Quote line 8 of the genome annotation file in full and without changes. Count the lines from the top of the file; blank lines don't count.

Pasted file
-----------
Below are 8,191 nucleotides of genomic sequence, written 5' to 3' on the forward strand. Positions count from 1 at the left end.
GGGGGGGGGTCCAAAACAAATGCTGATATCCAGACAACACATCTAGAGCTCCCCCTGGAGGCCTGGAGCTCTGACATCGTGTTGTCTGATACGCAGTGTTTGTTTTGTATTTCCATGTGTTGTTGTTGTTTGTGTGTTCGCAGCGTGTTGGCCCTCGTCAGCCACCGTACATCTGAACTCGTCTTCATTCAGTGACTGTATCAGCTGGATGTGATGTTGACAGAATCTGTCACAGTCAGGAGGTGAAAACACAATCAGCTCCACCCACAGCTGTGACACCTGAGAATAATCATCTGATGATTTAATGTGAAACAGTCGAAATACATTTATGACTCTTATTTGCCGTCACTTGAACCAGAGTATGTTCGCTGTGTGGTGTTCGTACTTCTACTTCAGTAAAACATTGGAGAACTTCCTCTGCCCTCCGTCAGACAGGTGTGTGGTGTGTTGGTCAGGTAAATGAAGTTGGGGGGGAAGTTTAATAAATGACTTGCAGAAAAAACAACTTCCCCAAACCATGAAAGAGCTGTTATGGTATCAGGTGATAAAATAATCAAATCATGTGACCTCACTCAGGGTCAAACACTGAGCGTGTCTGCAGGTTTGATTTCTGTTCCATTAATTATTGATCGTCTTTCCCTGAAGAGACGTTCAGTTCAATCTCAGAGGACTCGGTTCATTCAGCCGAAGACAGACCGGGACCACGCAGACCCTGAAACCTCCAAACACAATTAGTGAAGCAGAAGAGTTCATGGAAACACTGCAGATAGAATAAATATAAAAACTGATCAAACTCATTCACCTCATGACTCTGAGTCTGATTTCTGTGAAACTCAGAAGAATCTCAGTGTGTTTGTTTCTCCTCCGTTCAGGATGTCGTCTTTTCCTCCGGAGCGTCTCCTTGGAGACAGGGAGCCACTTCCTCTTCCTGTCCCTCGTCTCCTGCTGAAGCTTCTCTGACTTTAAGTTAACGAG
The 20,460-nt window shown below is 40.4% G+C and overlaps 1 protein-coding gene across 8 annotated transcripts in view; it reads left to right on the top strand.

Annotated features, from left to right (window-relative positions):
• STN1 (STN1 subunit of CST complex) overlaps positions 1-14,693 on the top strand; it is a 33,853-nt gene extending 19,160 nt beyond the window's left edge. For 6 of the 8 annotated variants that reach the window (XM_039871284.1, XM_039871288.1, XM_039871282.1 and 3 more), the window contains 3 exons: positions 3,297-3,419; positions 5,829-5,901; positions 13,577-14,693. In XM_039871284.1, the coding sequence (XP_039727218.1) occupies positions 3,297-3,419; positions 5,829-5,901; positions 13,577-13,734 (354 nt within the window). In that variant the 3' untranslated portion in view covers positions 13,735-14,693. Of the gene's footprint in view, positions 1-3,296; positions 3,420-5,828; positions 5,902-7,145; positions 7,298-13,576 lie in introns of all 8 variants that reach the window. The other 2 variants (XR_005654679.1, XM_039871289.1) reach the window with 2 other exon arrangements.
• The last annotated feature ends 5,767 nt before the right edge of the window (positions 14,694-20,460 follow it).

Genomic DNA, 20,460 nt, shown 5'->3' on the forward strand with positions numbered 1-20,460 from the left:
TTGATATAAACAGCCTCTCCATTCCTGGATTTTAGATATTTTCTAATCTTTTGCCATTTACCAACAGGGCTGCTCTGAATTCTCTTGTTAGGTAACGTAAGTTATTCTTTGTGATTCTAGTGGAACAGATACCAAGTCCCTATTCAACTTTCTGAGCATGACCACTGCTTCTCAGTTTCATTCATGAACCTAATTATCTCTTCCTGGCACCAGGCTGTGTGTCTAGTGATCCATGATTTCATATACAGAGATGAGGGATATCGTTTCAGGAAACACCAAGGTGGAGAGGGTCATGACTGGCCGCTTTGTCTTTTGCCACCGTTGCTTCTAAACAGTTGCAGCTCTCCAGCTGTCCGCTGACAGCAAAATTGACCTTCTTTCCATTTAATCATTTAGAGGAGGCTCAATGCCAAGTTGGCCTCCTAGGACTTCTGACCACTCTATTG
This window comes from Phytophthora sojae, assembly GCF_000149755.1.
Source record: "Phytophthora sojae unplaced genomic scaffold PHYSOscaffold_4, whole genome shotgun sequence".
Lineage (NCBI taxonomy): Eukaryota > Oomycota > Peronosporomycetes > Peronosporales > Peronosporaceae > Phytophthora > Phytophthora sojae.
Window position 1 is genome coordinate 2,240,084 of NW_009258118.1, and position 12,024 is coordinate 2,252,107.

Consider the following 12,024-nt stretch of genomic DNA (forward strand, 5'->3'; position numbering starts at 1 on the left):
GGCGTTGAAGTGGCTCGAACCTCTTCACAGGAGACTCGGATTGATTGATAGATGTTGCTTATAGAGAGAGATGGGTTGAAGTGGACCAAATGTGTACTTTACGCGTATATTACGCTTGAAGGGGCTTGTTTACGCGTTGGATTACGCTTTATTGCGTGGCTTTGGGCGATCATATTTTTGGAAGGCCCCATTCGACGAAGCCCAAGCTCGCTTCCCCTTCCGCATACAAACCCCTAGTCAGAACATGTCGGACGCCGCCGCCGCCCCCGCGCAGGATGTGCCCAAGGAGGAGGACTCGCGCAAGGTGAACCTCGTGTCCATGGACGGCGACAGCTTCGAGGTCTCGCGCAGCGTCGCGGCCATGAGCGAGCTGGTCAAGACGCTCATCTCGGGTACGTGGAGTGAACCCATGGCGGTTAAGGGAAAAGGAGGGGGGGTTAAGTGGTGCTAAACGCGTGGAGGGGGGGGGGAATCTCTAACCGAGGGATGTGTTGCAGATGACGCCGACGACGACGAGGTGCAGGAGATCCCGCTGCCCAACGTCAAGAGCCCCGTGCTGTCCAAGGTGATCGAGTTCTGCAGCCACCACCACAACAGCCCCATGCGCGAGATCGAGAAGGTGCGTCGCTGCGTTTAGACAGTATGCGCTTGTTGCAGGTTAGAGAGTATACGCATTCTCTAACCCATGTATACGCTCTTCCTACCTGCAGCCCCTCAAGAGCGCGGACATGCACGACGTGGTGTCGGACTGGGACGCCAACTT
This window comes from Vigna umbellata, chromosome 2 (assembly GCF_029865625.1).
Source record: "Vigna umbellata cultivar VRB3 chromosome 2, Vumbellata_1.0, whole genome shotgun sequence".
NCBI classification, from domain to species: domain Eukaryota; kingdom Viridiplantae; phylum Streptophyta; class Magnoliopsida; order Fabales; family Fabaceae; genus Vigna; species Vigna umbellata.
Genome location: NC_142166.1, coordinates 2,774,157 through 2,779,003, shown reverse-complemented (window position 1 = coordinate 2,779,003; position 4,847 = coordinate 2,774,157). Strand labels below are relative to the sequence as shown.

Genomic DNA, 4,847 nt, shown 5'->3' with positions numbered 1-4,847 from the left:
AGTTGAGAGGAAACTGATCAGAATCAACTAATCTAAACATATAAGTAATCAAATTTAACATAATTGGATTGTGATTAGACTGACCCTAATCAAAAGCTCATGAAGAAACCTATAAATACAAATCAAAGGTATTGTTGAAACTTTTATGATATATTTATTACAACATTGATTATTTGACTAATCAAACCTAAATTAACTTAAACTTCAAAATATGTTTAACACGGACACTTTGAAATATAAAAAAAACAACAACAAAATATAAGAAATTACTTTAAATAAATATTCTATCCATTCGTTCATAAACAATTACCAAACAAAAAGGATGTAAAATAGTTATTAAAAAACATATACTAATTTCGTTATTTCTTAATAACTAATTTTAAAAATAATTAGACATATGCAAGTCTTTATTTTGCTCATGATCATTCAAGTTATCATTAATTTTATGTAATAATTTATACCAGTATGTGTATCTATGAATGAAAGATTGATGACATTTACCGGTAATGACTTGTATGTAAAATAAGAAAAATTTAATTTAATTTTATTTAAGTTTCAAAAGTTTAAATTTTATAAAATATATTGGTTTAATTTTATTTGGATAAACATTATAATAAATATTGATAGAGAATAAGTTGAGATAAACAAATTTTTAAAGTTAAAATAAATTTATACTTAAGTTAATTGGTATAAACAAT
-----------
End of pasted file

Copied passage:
TTGATATAAACAGCCTCTCCATTCCTGGATTTTAGATATTTTCTAATCTTTTGCCATTTACCAACAGGGCTGCTCTGAATTCTCTTGTTAGGTAACGTAAGTTATTCTTTGTGATTCTAGTGGAACAGATACCAAGTCCCTATTCAACTTTCTGAGCATGACCACTGCTTCTCAGTTTCATTCATGAACCTAATTATCTCTTCCTGGCACCAGGCTGTGTGTCTAGTGATCCATGATTTCATATACAGAGATGAGGGATATCGTTTCAGGAAACACCAAGGTGGAGAGGGTCATGACTGGCCGCTTTGTCTTTTGCCACCGTTGCTTCTAAACAGTTGCAGCTCTCCAGCTGTCCGCTGACAGCAAAATTGACCTTCTTTCCATTTAATCATTTAGAGGAGGCTCAATGCCAAGTTGGCCTCCTAGGACTTCTGACCACTCTATTG